IT'S been so long since a Scot won the Helen Holm Scottish Women’s Open Amateur Championship, the engraving of the name ‘Heather Stirling’ on the trophy’s plinth band is just about covered in a layer of stoor.

“Maybe this year?,” said Stirling with quiet optimism as she mulled over the prospects of the current crop looking to emulate her success of 20 years ago at Troon this weekend.

There’s certainly no shortage of talent. The likes of Louise Duncan, the reigning Women’s Amateur champion, Scottish champion Chloe Goadby and the in-form Lorna McClymont are at the vanguard of a robust Scottish posse looking to bring the Helen Holm, well, home.

Stirling will be keeping an eye on proceedings from afar. If she has time to lift her head out of the books and revision notes that is. “I’m in the first year of my PGA qualifications and have four exams at the end of the month,” said the 45-year-old who is now a teaching pro at The PGA’s headquarters at The Belfry. “The last time I studied was 26 years ago at college in America. But you’re never too old to learn new things in this game.”

Stirling’s success in the Helen Holm Championship in 2002 was the start of a prolific haul of silverware which must have left her requiring a mantlepiece the size of the Hoover Dam to display the shimmering plunder. 

The Scottish Championship crown and the St Rule Trophy would follow as the Bridge of Allan golfer underlined her status as one of Britain’s finest amateurs.

Behind the triumphs, though, there was personal tumult. In that same year, Stirling would reveal her battle with alcoholism. “It was a big burden lifted,” she reflected. “Twenty years on, I’m still ok. I’m good.”

Following her amateur dramatics, Stirling turned professional. The destination was, ultimately, the LPGA Tour but Stirling never made it despite embarking on the kind of epic road trip that Jack Kerouac might have scribbled about.

“I was playing on the second-tier Futures Tour and I bought a Chevrolet Astro van, put an air bed, my clubs and some suitcases in the back and off I went,” recalled Stirling of her quest to gain a foothold in the paid ranks with an intrepid, DIY approach. “In between events I’d stay in it. Some of the girls thought it was quite dangerous. And it probably was in certain places. I’d stay in the rest areas on the roads but you’d hear some dreadful things about them. I was driving to El Paso and I stopped off in Georgia and someone had been murdered in the rest area.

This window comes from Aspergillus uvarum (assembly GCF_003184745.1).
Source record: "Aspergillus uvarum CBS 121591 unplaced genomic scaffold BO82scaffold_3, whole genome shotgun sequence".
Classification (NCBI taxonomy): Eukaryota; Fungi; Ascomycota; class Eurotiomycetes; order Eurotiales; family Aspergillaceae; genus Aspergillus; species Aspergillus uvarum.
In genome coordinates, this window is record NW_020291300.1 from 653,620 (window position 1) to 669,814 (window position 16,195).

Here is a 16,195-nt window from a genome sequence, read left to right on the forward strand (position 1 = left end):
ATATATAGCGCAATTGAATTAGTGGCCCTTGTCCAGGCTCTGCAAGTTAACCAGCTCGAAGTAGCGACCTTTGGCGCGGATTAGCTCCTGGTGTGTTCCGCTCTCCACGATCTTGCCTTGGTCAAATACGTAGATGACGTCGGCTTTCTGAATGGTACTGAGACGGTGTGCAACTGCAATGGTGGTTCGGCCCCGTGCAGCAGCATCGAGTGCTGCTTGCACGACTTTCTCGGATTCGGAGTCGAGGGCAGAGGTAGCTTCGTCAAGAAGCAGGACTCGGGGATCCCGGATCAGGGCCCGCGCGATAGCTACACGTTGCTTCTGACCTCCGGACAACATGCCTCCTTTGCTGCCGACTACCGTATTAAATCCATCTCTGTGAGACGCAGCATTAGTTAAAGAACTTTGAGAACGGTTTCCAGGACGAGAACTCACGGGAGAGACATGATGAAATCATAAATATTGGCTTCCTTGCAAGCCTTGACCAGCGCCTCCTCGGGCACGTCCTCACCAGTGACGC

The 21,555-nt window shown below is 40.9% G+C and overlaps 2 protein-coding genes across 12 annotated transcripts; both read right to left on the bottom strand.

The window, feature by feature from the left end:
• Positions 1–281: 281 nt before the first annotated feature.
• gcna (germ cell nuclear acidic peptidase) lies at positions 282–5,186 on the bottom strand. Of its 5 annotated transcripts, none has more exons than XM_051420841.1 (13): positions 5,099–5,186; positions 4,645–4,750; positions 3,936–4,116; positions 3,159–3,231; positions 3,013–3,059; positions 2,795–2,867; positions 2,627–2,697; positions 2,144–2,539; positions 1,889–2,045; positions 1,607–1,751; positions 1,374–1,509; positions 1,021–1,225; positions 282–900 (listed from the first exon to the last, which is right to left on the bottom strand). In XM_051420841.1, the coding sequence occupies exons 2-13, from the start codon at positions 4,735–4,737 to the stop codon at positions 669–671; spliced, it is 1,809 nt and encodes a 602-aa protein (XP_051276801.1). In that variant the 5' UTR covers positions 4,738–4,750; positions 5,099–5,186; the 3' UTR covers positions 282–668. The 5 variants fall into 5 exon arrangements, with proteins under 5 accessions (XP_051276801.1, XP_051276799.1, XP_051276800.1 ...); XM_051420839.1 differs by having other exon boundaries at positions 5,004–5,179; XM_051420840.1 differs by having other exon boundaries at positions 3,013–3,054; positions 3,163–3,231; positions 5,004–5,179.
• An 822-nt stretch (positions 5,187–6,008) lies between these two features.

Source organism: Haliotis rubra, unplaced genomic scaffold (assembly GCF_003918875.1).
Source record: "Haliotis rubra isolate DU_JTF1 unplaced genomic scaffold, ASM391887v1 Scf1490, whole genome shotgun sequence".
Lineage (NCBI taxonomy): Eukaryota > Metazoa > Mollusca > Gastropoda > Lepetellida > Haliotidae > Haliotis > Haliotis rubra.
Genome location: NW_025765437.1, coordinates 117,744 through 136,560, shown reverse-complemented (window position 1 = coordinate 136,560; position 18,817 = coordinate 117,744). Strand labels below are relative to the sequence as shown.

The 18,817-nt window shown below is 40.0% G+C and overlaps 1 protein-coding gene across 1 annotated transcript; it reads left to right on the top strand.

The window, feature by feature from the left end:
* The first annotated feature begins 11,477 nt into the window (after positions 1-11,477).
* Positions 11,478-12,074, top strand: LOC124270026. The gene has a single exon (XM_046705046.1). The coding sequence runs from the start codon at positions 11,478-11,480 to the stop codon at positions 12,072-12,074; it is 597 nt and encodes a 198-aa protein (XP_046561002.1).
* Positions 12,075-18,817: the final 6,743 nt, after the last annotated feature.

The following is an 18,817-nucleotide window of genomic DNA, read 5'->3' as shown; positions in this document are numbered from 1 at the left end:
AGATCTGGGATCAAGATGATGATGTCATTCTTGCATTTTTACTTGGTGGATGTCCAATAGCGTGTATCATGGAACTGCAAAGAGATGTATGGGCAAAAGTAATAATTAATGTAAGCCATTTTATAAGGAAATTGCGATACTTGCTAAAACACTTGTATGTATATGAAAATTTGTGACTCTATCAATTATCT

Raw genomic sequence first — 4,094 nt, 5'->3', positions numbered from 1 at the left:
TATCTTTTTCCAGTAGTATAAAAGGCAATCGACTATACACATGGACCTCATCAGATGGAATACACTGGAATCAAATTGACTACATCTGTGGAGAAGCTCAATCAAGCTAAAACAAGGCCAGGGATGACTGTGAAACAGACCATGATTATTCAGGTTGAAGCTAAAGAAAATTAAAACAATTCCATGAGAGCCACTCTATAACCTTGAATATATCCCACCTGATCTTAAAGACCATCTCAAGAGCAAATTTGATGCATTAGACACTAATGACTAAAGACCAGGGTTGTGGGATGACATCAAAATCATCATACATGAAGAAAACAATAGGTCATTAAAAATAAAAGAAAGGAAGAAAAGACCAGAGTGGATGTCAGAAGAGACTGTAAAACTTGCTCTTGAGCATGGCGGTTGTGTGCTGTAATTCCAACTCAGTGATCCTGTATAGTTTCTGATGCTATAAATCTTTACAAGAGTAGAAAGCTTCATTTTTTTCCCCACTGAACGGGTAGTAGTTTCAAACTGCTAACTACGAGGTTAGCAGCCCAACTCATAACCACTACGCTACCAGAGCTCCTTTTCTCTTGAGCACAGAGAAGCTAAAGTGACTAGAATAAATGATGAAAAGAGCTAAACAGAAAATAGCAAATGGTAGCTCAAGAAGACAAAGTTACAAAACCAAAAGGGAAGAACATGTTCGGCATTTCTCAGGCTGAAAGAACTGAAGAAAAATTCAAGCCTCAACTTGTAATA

“One journey took me from El Paso to New Brunswick. It took three days. When I’d finished with the van it had done 260,000 miles. I sold it for peanuts but I had quite an emotional attachment to it by the end.”

It was the end of the road, too, for Stirling’s LPGA Tour ambitions. “It was hard going and it can be a lonely life too,” she said of this hand-to-mouth existence. “I tried for five years with no real break. When I wasn’t golfing I was caddying to make money to try to keep my playing career going.

“By that point I was just burnt out. I’d gone straight from the top end of amateur golf and playing all the time and into pro golf trying to make it to the tour.

“Pro golf is a tough slog. You need some guidance and a management team to steer you. I was doing it all on my own. I wasn’t sure what the best avenue was. In hindsight, I should’ve tried to get on the Ladies European Tour and stay at home instead of going from event-to-event across America in a van.”

The trials and tribulations are all part of life’s rich tapestry, though. With her various experiences behind her, Stirling is enjoying a fresh chapter in her golfing career.

“I needed a new lease of life,” said the former Curtis Cup player, who is back to full fitness after an operation on a shoulder injury. “When you’re a tour pro you’re very much focussed on yourself. Now, I’m giving something back to beginners, juniors, women golfers, everybody. It’s very rewarding. I feel like I’m starting again. And it’s a lot less stressful.”